Research dives into the link between Alzheimer’s, flavonoids and cannabis

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More studies on cannabis for treating Alzheimer’s helps clear the air on the plant’s benefits

A couple of studies that have been published recently in scientific magazines have demonstrated the connections that might exist between Alzheimer’s disease and both flavonoids and cannabis. One was published in The American Journal of Clinical Nutrition this past April by Oregon State University (OSU), which found that flavonoids are associated with lower risks of Alzheimer’s disease. In the second study, featured in the Journal of Alzheimer’s Disease, it was discovered that small doses of tetrahydrocannabinol (THC) could bring major benefits to patients.

Even though the first study does not provide a solid connection between flavonoids and Alzheimer’s, it does showcase an association between the two. “Evidence suggesting that some flavonoids or flavonoid-rich foods may enhance cognitive function is currently limited, and it is not yet known whether their consumption could lower the risk of cognitive impairments and dementia in humans,” said OSU. The study also added that beyond having preventive effects in front of cognitive impairments in animal models, these compounds are helpful for improving cardiovascular health.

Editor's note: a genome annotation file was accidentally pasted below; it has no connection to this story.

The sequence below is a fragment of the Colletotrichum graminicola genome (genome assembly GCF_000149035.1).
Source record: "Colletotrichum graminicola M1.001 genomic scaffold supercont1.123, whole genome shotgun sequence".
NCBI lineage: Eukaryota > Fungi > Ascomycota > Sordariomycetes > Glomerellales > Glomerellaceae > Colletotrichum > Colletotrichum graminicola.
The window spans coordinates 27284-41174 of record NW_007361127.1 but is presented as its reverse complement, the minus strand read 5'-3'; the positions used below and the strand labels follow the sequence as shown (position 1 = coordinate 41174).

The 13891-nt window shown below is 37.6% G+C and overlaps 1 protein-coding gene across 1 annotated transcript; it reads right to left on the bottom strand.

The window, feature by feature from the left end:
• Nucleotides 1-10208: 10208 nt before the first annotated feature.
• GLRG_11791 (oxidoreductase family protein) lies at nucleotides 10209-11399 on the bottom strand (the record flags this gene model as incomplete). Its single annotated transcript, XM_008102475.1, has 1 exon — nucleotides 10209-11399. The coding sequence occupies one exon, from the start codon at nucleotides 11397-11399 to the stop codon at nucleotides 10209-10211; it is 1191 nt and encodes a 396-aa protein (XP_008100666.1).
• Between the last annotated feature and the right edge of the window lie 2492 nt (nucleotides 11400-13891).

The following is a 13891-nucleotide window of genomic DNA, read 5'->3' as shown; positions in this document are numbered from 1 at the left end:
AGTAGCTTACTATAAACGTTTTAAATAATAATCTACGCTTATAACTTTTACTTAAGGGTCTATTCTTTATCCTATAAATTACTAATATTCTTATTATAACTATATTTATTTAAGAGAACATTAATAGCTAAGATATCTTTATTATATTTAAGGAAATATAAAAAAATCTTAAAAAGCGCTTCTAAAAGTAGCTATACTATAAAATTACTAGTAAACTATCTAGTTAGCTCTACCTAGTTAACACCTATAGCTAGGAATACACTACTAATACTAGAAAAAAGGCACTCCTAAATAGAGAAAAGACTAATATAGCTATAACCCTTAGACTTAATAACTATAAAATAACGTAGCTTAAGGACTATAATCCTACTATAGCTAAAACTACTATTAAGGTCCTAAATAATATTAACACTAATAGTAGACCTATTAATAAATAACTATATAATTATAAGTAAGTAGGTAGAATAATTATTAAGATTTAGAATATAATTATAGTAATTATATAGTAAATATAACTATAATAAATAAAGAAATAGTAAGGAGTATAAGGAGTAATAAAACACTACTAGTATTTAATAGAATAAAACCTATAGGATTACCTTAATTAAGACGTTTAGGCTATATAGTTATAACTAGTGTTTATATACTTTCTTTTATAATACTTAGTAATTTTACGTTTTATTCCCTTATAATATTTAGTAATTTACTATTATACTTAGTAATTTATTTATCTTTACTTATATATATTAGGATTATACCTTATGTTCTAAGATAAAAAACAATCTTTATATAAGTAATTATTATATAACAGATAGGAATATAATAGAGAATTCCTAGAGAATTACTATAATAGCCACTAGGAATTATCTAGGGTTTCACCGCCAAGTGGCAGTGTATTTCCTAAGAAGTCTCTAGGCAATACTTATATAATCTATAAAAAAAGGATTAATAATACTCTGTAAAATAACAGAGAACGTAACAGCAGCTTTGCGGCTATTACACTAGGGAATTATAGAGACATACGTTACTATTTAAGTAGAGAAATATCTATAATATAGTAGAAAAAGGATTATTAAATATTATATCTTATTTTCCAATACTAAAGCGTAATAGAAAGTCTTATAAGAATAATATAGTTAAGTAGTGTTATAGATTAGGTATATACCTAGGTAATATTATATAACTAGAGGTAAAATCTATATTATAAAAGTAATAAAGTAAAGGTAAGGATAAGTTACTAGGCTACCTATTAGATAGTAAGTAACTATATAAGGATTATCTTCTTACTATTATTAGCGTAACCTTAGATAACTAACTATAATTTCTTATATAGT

The second study and other evidence regarding the effects of cannabis, specifically THC, are also promising. Last year, The Fresh Toast covered one study that suggested that “THC and [cannabidiol] CBD did the most to prevent learning impairment.” These cannabinoids actually promoted a change in the plaques responsible for building up and causing memory blockages. Another study published in the Journal of Alzheimer’s Disease reported that patients who took small doses of THC were able to reduce the production of proteins (plaque) that are commonly found in the brains of Alzheimer’s patients.